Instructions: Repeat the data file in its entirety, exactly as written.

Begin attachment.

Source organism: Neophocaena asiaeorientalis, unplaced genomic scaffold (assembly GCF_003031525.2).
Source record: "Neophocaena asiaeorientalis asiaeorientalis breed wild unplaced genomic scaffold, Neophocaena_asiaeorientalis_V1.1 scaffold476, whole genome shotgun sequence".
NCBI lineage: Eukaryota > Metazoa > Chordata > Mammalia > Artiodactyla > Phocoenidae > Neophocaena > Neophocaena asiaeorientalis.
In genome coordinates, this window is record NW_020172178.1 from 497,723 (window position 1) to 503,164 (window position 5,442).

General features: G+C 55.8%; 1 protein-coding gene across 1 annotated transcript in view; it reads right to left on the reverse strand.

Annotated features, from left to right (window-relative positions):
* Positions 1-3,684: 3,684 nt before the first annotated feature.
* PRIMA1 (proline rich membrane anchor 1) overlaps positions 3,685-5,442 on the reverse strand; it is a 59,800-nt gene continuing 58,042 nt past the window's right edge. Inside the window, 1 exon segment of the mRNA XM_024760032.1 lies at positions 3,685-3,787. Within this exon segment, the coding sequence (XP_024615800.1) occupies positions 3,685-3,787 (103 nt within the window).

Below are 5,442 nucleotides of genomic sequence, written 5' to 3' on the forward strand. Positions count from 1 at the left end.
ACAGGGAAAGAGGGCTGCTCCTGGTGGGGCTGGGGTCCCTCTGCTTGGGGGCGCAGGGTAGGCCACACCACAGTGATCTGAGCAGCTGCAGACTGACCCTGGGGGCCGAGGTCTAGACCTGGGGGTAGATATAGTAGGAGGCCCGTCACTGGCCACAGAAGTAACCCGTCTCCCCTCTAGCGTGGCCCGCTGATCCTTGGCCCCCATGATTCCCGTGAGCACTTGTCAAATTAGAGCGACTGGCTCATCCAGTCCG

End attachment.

Source organism: Neophocaena asiaeorientalis, unplaced genomic scaffold (assembly GCF_003031525.2).
Source record: "Neophocaena asiaeorientalis asiaeorientalis breed wild unplaced genomic scaffold, Neophocaena_asiaeorientalis_V1.1 scaffold476, whole genome shotgun sequence".
NCBI lineage: Eukaryota > Metazoa > Chordata > Mammalia > Artiodactyla > Phocoenidae > Neophocaena > Neophocaena asiaeorientalis.
In genome coordinates, this window is record NW_020172178.1 from 497,723 (window position 1) to 503,164 (window position 5,442).

General features: G+C 55.8%; 1 protein-coding gene across 1 annotated transcript in view; it reads right to left on the reverse strand.

Annotated features, from left to right (window-relative positions):
* Positions 1-3,684: 3,684 nt before the first annotated feature.
* PRIMA1 (proline rich membrane anchor 1) overlaps positions 3,685-5,442 on the reverse strand; it is a 59,800-nt gene continuing 58,042 nt past the window's right edge. Inside the window, 1 exon segment of the mRNA XM_024760032.1 lies at positions 3,685-3,787. Within this exon segment, the coding sequence (XP_024615800.1) occupies positions 3,685-3,787 (103 nt within the window).

Below are 5,442 nucleotides of genomic sequence, written 5' to 3' on the forward strand. Positions count from 1 at the left end.
ACAGGGAAAGAGGGCTGCTCCTGGTGGGGCTGGGGTCCCTCTGCTTGGGGGCGCAGGGTAGGCCACACCACAGTGATCTGAGCAGCTGCAGACTGACCCTGGGGGCCGAGGTCTAGACCTGGGGGTAGATATAGTAGGAGGCCCGTCACTGGCCACAGAAGTAACCCGTCTCCCCTCTAGCGTGGCCCGCTGATCCTTGGCCCCCATGATTCCCGTGAGCACTTGTCAAATTAGAGCGACTGGCTCATCCAGTCCG